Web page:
Thomas a Kempis and Medieval Mysticism (1)

Prof. Hanko is professor emeritus of Church History and New Testament in the Protestant Reformed Seminary.


The error of mysticism has never been absent from the church of Christ in the new dispensation. It appeared early in the Montanist movement in the third century and has, in a remarkable way, maintained itself to the present. The church has always had to fight off mysticism.

Not a single period in the Middle Ages was without its mystics. Sometimes they were present in multitudes; sometimes only individual mystics kept the flame of mysticism burning. But never did the church free itself from them. In fact, the church had no interest in condemning the mystics. They were never considered heretics. One gets the impression, on the contrary, that the church encouraged them. I suspect there were good reasons for such encouragement. The mystics were, almost without exception, faithful and loyal members of the church and supporters of the hierarchy. But, perhaps more importantly, the church seemed, almost unconsciously, to recognize that, in the cold formalism of Roman Catholic liturgy, the warm and experiential piety espoused by the mystics was a necessary and healthy counterbalance.

Mysticism is a term with a very vague and fuzzy meaning. It covers a wide range of views and practices and describes a broad spectrum of people. In some instances mysticism cannot be distinguished in any significant way from genuine orthodoxy. In other instances mysticism is radical, extreme, and as far removed from orthodoxy as pantheism is from the truth of creation. Indeed, some mystics were pantheists, a heresy which identifies God with the creation itself. Between these two extremes was such a wide diversity of opinion that no single book could contain all the differences and nuances between various branches of mystical thought.

That makes our present task a daunting one, and forces us to limit our discussion, for the most part, to the main ideas which mysticism of every sort had in common.

It is also for this reason that I have chosen Thomas à Kempis as an example of medieval mysticism. He was by no means the worst of the mystics. In fact, he was a late mystic from the Netherlands who was one of a group of mystics who had an influence on the reformers and the Reformation. His book, The Imitation of Christ, is considered a classic and is still read by Protestants as well as Roman Catholics.

He is, therefore, ideally suited for our purposes. From him we can learn what mysticism is all about and what are the dangers in mysticism against which we have to fight.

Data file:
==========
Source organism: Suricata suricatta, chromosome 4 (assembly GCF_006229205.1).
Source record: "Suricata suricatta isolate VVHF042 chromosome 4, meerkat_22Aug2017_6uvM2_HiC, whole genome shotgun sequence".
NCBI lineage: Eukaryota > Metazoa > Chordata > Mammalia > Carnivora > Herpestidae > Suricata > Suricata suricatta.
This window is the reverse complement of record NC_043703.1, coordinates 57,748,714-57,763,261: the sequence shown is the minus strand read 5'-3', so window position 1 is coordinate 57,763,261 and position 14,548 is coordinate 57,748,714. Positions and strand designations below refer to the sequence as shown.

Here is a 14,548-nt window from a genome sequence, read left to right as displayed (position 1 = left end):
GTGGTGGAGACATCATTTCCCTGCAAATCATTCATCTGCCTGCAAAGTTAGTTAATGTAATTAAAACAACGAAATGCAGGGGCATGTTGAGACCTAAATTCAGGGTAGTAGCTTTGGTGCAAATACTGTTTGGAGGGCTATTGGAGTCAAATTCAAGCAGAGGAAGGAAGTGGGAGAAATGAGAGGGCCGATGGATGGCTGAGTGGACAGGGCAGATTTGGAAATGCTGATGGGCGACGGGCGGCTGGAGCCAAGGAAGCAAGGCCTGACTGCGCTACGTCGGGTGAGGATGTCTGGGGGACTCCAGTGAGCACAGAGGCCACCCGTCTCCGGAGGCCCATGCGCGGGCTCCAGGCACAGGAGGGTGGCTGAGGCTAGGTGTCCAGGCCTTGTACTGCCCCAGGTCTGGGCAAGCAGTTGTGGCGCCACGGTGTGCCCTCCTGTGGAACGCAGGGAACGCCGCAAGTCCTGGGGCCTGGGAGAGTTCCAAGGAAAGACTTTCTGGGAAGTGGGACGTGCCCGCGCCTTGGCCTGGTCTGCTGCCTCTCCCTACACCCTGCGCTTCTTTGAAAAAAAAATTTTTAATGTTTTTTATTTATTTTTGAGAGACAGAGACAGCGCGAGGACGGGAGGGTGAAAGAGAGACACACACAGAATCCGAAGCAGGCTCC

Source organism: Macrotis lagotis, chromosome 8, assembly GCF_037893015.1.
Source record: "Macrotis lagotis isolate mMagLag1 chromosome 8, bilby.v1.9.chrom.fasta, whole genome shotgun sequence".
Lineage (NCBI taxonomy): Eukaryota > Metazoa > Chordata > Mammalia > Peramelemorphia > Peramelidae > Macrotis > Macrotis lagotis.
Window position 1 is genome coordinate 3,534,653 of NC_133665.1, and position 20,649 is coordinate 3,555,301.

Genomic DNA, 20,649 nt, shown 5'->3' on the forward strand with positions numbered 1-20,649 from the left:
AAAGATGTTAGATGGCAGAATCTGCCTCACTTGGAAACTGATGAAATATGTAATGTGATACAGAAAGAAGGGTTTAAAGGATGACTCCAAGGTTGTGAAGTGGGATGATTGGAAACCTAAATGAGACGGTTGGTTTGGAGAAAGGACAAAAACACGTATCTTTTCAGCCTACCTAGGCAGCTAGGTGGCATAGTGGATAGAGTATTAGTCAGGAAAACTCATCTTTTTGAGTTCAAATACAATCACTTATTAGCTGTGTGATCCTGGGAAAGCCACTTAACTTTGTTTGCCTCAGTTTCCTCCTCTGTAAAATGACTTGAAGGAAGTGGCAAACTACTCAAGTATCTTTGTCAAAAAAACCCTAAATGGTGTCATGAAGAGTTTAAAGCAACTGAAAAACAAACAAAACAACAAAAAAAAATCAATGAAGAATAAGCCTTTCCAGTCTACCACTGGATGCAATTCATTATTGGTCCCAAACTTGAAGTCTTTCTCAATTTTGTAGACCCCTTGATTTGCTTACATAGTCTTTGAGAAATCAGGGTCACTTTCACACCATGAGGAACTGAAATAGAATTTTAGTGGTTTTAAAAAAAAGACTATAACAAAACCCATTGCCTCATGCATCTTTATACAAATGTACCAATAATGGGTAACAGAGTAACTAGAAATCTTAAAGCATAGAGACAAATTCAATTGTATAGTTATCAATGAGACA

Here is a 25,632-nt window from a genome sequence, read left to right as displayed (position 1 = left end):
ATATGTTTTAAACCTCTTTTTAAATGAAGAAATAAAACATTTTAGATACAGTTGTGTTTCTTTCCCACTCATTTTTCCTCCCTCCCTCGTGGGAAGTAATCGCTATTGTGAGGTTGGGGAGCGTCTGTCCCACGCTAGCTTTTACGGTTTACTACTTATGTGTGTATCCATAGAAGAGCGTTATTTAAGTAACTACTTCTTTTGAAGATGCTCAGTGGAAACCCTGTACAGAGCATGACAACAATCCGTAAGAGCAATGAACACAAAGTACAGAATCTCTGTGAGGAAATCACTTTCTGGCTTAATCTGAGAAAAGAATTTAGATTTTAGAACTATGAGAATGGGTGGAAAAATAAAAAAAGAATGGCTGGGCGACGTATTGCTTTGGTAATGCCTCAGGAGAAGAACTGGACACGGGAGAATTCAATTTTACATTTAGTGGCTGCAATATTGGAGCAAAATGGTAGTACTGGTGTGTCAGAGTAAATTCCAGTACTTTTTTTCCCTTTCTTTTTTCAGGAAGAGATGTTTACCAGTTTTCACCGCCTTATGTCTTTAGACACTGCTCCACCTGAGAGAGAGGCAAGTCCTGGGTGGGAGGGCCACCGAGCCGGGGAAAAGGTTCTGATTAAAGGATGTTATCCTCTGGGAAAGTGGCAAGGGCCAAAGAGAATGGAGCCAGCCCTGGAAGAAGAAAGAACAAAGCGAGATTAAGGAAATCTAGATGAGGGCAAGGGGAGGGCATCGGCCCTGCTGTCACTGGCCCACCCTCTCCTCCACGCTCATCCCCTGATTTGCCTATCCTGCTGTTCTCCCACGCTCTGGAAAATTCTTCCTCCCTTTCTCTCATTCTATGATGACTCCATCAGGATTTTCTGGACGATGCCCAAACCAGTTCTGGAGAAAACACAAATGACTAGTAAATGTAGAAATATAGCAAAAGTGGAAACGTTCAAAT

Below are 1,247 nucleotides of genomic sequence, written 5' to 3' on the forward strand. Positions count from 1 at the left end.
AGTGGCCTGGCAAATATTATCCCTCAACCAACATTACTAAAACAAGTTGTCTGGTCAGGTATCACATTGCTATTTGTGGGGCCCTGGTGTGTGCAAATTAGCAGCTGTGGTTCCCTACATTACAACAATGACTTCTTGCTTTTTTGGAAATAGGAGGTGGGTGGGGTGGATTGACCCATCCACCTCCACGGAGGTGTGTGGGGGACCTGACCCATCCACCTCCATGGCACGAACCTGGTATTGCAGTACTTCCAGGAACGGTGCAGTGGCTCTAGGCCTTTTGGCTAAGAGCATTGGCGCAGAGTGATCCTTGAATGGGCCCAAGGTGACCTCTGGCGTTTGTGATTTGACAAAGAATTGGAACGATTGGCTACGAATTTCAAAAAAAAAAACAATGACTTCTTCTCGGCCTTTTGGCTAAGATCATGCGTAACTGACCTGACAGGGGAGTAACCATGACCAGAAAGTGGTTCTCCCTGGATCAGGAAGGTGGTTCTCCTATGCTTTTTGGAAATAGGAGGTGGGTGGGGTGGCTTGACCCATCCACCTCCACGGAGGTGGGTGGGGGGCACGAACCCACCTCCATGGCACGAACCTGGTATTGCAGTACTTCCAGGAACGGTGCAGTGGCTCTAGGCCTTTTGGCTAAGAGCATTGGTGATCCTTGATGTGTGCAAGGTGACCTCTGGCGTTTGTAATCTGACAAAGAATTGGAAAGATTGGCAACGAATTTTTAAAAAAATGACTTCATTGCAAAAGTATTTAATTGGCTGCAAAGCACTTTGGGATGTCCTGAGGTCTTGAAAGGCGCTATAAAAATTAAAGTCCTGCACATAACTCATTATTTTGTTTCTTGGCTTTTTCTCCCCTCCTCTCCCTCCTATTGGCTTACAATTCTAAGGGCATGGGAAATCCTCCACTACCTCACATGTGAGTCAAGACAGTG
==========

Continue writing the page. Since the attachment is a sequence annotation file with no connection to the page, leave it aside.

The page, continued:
The Life of Thomas à Kempis

The surname, à Kempis, means “from Kempen.” That was the name of the village in which Thomas was born in 1380, a little less than 200 years before the beginning of the Reformation. The village of Kempen is near Cologne, Germany. His birthplace helps us explain, I think, the mysticism to which Thomas was committed, for Cologne and Kempen are both in the Rhine Valley, and the fog-shrouded Rhine River Valley was the center of the mystical life.

Thomas was born of poor parents who were unable to provide any kind of education for him. Their surname was Hemerken, a name almost totally unsuited to Thomas, for it means, “Little Hammer.” Thomas was about as gentle a man as it is possible to find.

A biography of Thomas à Kempis would hardly fill ten pages, for he was determined that nothing would happen to him in his life; and so, under God’s providence, it turned out to be.

He was a studious young lad and very serious-minded. He resolved, therefore, at about 13 years old, to seek an education some-place where he could receive it at an affordable cost. Such a place was to be found in the circles of “The Brethren of the Common Life.” One community of these “Brethren” was to be found near Deventer in the Netherlands, a city straight east of Amsterdam, and on an arm of the Rhine.

A word about the “Brethren of the Common Life” might be in order. In a sense one could call “The Brethren of the Common Life” a community of mystics; but that designation would not be entirely accurate. They were made up of a fairly large number of communities stretching from Strassburg all the way to Rotterdam. They were loosely tied together with little or no organizational unity, but brought together by a common desire to cultivate the Christian life and emphasize genuine piety. These communities put a great deal of emphasis on establishing schools for children and educating them in the knowledge of godliness. They built hospitals and were assiduous in caring for the poor. They were very influential, produced some outstanding theologians in the tradition of mysticism, and influenced the Reformation in Germany and the Netherlands.